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Molecules 2014, 19(11), 17066-17077; doi:10.3390/molecules191117066

Compared Binding Properties between Resveratrol and Other Polyphenols to Plasmatic Albumin: Consequences for the Health Protecting Effect of Dietary Plant Microcomponents

1
Laboratoire de Biochimie (Bio-peroxIL n°7270), 6 boulevard Gabriel, Université de Bourgogne, Dijon F-21000, France
2
Centre de Recherche Inserm U866, Université de Bourgogne, Dijon F-21000, France
3
ICBMS UMR-CNRS 5246, UFR Chimie-Biochimie, Université Claude Bernard, Lyon I, Villeurbanne F-69622, France
ERASMUS exchange with Universität Kaiserslautern.
*
Author to whom correspondence should be addressed.
Received: 30 August 2014 / Revised: 7 October 2014 / Accepted: 9 October 2014 / Published: 24 October 2014
(This article belongs to the Special Issue Resveratrol)
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Abstract

Phytophenols are considered to have beneficial effects towards human physiology. They are food microcomponents with potent chemopreventive properties towards the most three frequent contemporary human diseases, e.g., cardiovascular alterations, cancer and neurodegenerative pathologies. Related to this, the plasmatic form and plasmatic level of plant polyphenols in the body circulation are crucial for their efficiency. Thus, determinations of the binding process of resveratrol and of common flavonoids produced by major edible plants, berries and fruits to plasma proteins are essential. The interactions between resveratrol and albumin, a major plasma protein, were compared with those already published, involving curcumin, genistein, quercetin and other well-known food-containing polyphenols. The approaches used are usually intrinsic fluorescence intensity changes, quenching of protein intrinsic fluorescence and infrared spectroscopy. It appears that: (1) all of the studied polyphenols interact with albumin; (2) while most of the studied polyphenols interact at one albumin binding site, there are two different types of resveratrol binding sites for bovine serum albumin, one with the highest affinity (apparent KD of 4 µM) with a stoichiometry of one per monomer and a second with a lower affinity (apparent KD of 20 µM) with also a stoichiometry of one per monomer; (3) at least one binding site is in the vicinity of one tryptophanyl residue of bovine serum albumin; and (4) resveratrol binding to bovine serum albumin produces a very small structural conformation change of the polypeptide chain. These results support a role played by polyphenols-albumin interactions in the plasma for the bio-activities of these food microcomponents in the body. View Full-Text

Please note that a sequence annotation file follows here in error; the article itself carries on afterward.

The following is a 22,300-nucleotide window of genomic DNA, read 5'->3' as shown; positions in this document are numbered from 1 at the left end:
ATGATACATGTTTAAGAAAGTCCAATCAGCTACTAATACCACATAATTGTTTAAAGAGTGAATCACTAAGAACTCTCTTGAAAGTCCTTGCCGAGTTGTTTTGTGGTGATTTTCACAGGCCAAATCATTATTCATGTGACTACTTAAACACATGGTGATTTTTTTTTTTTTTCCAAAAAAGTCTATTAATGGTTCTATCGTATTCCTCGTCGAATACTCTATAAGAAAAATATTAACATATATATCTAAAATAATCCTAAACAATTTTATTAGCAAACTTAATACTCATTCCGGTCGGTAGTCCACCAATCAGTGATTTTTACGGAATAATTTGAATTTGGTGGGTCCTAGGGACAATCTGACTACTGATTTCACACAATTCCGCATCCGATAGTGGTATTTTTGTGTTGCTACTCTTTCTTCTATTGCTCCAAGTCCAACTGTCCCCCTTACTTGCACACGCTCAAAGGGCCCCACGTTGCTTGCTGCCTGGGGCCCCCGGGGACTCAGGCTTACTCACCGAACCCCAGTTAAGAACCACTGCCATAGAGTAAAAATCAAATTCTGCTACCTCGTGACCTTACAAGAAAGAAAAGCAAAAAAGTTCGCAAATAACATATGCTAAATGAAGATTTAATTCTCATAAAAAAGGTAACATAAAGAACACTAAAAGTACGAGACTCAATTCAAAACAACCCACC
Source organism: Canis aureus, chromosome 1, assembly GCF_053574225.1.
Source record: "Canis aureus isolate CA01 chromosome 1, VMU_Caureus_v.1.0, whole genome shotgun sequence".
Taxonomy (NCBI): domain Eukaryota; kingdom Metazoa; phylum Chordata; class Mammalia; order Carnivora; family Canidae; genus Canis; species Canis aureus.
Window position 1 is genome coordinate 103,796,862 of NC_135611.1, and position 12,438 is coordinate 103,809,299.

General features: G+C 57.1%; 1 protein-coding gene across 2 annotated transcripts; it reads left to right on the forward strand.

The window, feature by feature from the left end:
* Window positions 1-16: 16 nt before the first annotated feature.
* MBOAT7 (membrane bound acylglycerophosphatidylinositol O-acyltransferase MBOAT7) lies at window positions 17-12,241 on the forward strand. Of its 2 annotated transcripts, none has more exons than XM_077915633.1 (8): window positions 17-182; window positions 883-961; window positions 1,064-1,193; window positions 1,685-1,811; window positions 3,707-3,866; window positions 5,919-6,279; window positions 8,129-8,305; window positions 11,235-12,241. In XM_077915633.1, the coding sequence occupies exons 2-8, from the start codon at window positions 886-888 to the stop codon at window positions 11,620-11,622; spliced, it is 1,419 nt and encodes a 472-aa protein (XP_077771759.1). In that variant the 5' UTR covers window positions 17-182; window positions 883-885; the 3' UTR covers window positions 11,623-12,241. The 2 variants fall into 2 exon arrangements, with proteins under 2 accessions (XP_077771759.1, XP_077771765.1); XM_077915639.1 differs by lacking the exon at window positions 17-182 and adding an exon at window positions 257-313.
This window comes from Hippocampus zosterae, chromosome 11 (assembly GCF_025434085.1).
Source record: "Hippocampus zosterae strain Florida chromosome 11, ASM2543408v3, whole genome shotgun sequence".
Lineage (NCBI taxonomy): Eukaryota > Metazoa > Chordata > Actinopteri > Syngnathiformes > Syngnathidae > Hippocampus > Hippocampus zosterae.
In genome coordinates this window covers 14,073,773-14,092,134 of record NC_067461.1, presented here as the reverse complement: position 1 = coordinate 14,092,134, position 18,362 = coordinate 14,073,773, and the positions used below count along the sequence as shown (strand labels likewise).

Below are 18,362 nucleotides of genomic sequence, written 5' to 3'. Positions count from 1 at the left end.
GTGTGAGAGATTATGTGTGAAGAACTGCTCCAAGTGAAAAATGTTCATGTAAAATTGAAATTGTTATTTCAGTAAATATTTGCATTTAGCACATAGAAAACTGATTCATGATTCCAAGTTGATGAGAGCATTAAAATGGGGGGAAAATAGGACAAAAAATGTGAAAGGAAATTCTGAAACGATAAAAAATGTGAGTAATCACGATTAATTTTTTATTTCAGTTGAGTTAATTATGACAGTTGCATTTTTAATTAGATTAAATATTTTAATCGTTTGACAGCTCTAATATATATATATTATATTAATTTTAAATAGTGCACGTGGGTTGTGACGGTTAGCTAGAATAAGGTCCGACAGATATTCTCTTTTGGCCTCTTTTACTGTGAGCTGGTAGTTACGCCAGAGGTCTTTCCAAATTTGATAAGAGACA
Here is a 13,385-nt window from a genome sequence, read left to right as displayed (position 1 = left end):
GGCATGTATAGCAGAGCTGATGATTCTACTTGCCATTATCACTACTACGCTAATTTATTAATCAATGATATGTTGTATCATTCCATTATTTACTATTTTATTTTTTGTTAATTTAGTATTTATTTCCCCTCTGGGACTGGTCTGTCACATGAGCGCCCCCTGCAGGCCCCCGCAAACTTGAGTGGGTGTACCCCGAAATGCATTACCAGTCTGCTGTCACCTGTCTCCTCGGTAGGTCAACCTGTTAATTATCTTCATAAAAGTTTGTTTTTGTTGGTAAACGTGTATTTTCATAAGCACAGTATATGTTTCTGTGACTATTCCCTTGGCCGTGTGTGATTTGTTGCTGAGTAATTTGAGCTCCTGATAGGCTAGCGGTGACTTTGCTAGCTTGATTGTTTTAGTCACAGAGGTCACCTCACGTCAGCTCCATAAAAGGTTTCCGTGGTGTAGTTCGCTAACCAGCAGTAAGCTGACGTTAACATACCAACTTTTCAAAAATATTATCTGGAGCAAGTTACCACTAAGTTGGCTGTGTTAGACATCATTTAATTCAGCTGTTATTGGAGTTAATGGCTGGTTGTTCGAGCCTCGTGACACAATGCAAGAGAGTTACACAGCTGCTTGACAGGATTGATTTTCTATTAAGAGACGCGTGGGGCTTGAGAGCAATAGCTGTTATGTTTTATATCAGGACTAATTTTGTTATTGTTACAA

Keywords: resveratrol; quercetin; fluorescence; affinity; structural changes resveratrol; quercetin; fluorescence; affinity; structural changes
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This is an open access article distributed under the Creative Commons Attribution License which permits unrestricted use, distribution, and reproduction in any medium, provided the original work is properly cited. (CC BY 4.0).

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MDPI and ACS Style

Latruffe, N.; Menzel, M.; Delmas, D.; Buchet, R.; Lançon, A. Compared Binding Properties between Resveratrol and Other Polyphenols to Plasmatic Albumin: Consequences for the Health Protecting Effect of Dietary Plant Microcomponents. Molecules 2014, 19, 17066-17077.

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